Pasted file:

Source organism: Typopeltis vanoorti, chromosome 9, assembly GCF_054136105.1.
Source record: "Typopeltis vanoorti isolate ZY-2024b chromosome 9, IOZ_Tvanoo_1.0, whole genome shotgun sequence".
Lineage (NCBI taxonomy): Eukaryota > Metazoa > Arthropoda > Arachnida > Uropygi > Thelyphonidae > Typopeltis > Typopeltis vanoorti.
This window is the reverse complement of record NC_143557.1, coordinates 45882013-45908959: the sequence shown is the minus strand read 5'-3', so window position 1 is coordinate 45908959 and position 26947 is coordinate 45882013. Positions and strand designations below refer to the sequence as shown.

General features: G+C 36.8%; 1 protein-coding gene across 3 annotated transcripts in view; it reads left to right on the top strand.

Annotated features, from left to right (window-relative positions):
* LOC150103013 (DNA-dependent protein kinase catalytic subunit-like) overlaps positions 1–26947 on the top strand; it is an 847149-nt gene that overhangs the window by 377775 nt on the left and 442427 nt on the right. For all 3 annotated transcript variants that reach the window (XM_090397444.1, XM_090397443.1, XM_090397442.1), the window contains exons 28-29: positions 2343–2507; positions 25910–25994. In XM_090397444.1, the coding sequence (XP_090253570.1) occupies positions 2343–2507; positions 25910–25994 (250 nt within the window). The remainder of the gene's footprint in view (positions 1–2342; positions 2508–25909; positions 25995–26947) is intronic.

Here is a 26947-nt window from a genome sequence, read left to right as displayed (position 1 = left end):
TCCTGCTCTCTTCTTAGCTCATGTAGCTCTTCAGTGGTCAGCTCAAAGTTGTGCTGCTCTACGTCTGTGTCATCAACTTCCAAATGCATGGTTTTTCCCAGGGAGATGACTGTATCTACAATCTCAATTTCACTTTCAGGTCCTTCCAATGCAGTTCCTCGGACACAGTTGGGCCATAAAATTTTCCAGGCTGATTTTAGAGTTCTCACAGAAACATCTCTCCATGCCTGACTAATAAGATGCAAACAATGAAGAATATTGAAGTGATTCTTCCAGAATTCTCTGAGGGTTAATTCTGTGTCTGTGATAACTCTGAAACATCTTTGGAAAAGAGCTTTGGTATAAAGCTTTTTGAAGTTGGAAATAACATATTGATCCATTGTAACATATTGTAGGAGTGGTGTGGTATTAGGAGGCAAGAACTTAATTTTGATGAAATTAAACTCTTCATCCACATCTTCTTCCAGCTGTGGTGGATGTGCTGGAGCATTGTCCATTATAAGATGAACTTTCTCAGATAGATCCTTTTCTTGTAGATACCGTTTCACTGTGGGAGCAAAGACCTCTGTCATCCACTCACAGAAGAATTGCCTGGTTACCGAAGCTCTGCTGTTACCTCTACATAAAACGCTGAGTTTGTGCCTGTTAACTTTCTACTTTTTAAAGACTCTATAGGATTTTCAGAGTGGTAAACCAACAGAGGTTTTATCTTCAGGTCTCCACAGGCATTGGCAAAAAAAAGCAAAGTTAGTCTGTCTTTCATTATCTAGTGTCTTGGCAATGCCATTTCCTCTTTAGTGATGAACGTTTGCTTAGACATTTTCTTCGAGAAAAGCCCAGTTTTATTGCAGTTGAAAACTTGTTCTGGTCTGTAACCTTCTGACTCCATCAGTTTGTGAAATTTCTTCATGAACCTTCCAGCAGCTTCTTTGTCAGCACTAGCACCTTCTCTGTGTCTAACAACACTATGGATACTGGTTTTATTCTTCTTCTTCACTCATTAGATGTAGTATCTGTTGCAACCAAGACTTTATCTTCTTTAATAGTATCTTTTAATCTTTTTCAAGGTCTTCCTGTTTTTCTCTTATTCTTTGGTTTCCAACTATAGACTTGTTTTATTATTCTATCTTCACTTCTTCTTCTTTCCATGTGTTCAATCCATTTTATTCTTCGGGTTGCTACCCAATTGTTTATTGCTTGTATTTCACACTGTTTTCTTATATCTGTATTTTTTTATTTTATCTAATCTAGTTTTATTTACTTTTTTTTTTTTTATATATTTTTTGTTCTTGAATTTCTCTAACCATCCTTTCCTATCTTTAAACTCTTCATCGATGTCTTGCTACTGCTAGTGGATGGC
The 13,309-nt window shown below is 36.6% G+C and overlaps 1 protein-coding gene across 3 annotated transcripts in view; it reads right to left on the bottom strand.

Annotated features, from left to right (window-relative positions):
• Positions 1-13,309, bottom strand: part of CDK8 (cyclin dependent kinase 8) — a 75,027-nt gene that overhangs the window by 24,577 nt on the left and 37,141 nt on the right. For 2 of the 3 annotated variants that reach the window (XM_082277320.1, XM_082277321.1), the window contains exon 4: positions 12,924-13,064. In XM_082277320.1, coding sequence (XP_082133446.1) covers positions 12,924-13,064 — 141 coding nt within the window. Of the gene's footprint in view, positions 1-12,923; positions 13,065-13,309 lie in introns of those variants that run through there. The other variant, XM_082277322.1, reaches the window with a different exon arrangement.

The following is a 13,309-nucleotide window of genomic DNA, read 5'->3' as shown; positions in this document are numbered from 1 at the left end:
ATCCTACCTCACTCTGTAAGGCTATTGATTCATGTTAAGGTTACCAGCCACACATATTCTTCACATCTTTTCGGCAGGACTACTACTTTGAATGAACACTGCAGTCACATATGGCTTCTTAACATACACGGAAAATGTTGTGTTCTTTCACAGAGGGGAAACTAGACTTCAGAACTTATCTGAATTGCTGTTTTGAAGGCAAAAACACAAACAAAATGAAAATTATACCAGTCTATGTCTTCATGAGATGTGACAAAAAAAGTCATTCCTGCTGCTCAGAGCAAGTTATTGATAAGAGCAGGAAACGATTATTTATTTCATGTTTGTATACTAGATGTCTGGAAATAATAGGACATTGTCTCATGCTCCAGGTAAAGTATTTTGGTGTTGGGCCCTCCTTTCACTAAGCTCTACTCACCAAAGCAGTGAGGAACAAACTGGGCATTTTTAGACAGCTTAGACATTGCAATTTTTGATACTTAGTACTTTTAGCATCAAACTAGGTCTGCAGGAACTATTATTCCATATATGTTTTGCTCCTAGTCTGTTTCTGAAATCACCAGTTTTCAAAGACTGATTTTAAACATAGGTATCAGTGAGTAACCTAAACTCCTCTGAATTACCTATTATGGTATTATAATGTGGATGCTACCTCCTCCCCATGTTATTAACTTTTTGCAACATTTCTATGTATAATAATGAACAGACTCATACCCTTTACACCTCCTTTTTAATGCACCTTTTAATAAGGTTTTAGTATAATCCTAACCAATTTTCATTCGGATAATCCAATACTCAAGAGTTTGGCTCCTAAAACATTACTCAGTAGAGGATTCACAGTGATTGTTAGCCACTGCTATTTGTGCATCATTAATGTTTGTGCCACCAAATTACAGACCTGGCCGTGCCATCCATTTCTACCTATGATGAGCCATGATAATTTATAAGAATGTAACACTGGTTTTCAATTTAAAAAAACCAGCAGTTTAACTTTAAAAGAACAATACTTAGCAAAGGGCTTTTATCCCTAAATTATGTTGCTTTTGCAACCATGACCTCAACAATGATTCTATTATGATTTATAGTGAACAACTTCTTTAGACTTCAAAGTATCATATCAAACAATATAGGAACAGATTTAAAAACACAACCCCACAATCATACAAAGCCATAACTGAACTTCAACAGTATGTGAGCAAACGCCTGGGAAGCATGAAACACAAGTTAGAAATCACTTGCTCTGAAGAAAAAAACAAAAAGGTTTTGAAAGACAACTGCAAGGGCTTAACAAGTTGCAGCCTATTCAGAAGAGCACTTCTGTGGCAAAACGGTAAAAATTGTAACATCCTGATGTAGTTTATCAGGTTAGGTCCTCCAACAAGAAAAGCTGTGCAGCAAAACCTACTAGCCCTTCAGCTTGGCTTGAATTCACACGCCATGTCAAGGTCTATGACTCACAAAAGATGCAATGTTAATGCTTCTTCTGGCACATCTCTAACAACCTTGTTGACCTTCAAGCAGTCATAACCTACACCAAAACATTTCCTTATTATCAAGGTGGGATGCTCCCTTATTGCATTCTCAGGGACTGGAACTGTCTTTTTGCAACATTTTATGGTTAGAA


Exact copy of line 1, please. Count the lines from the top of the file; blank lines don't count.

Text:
Source organism: Typopeltis vanoorti, chromosome 9, assembly GCF_054136105.1.